In the equity suit between these parties, already referred to, the complainant therein alleged that he had a copyright of the play "Under the Gas Light," in which was the railroad scene, which made up the substantial value of the play and the one upon which the profits of the production of the play depended, and that the defendant had infringed upon the complainant's copyright by producing that same railroad scene in the defendant's play of "After Dark."
The answer of the defendant put in issue the existence and validity of complainant's copyright, denied any infringement whatever, and also raised the question whether there could be any infringement where the only part of plaintiff's play that was produced was the railroad scene as described.
Upon the trial of the issues the complainant succeeded, and obtained a decree which established the validity of his copyright, and determined that the railroad scene in the complainant's play, apart from the dialogue which accompanied the scene, was a dramatic composition, and entitled to protection under the copyright laws. Daly v. Webster, 1 U.S. App. 573. It determined also that there could be an infringement of the copyright when the only part of plaintiff's play that was produced was the railroad scene, and that the defendant had in that manner infringed the copyright of the plaintiff. An injunction was decreed and a reference made to the master to ascertain the number of times, etc., that the infringement had occurred.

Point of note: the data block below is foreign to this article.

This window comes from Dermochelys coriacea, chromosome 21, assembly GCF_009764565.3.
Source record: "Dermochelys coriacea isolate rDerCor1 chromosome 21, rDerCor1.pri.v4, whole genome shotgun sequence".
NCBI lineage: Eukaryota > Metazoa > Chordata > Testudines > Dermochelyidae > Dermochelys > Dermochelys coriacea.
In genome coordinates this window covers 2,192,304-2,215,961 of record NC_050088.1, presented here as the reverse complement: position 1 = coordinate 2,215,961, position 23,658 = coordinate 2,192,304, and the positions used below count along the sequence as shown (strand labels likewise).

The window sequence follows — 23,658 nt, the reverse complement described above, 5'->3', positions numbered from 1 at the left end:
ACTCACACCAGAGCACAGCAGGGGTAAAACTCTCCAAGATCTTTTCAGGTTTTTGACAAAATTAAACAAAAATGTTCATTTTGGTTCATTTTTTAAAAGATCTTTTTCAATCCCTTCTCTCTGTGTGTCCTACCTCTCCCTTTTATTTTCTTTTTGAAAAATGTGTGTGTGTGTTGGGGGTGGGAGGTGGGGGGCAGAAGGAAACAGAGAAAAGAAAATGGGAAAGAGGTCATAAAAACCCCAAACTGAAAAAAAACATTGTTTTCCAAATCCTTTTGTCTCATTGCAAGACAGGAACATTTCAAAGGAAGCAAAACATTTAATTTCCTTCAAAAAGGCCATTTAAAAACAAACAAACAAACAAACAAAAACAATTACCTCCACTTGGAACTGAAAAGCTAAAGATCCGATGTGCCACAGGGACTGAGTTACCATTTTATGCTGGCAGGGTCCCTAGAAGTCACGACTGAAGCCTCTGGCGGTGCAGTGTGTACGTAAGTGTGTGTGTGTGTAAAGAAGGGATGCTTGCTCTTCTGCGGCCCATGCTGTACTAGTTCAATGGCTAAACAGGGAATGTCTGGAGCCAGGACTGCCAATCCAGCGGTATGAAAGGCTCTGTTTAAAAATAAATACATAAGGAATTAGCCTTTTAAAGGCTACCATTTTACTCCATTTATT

In the opinion of the court, the case of Daly v. Palmer, 6 Blatchford, 256, where the same question arose in regard to the same scene, was referred to and followed. The judgment record in the equity suit was introduced in evidence in this case, and it was conclusive upon the matters which had been in issue in the suit as between these parties, and neither of them can ever again raise such questions between themselves. Southern Pacific Railroad v. United States, 168 U.S. 1. We have, therefore, the fact conclusively established by that record that this railroad scene was a dramatic composition, protected by the plaintiff's copyright. The section (4966) of the Revised Statutes covers such a case. Any person publicly performing or representing any dramatic composition protected by copyright, under the circumstances named in that section, is liable for the damages sustained by the proprietor, and as the fact is conclusively established between these parties that the railroad scene is a dramatic composition, and that it is protected by copyright, the statute covers such a case, and makes the plaintiff in error liable for the production of that scene.